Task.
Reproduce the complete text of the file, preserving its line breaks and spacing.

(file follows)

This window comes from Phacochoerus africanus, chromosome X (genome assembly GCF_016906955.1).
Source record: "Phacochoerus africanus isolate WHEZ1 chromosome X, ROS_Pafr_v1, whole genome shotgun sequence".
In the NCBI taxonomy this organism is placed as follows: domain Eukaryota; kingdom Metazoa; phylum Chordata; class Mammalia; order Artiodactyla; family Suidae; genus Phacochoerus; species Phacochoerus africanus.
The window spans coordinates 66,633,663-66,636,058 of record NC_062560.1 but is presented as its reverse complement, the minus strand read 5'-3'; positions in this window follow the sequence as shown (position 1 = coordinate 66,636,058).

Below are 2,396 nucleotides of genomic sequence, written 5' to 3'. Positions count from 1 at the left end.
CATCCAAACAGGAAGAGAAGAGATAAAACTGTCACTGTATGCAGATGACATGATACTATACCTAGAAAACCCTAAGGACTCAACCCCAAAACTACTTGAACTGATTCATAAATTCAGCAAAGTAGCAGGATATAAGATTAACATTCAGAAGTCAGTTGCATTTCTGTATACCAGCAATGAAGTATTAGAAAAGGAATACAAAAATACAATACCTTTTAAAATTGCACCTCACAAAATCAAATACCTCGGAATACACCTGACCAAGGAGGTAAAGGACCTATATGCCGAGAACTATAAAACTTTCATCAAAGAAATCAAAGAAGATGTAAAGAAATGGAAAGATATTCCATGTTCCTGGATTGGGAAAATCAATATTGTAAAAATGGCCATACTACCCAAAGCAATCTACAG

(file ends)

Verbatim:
This window comes from Phacochoerus africanus, chromosome X (genome assembly GCF_016906955.1).
Source record: "Phacochoerus africanus isolate WHEZ1 chromosome X, ROS_Pafr_v1, whole genome shotgun sequence".
In the NCBI taxonomy this organism is placed as follows: domain Eukaryota; kingdom Metazoa; phylum Chordata; class Mammalia; order Artiodactyla; family Suidae; genus Phacochoerus; species Phacochoerus africanus.
The window spans coordinates 66,633,663-66,636,058 of record NC_062560.1 but is presented as its reverse complement, the minus strand read 5'-3'; positions in this window follow the sequence as shown (position 1 = coordinate 66,636,058).

Below are 2,396 nucleotides of genomic sequence, written 5' to 3'. Positions count from 1 at the left end.
CATCCAAACAGGAAGAGAAGAGATAAAACTGTCACTGTATGCAGATGACATGATACTATACCTAGAAAACCCTAAGGACTCAACCCCAAAACTACTTGAACTGATTCATAAATTCAGCAAAGTAGCAGGATATAAGATTAACATTCAGAAGTCAGTTGCATTTCTGTATACCAGCAATGAAGTATTAGAAAAGGAATACAAAAATACAATACCTTTTAAAATTGCACCTCACAAAATCAAATACCTCGGAATACACCTGACCAAGGAGGTAAAGGACCTATATGCCGAGAACTATAAAACTTTCATCAAAGAAATCAAAGAAGATGTAAAGAAATGGAAAGATATTCCATGTTCCTGGATTGGGAAAATCAATATTGTAAAAATGGCCATACTACCCAAAGCAATCTACAG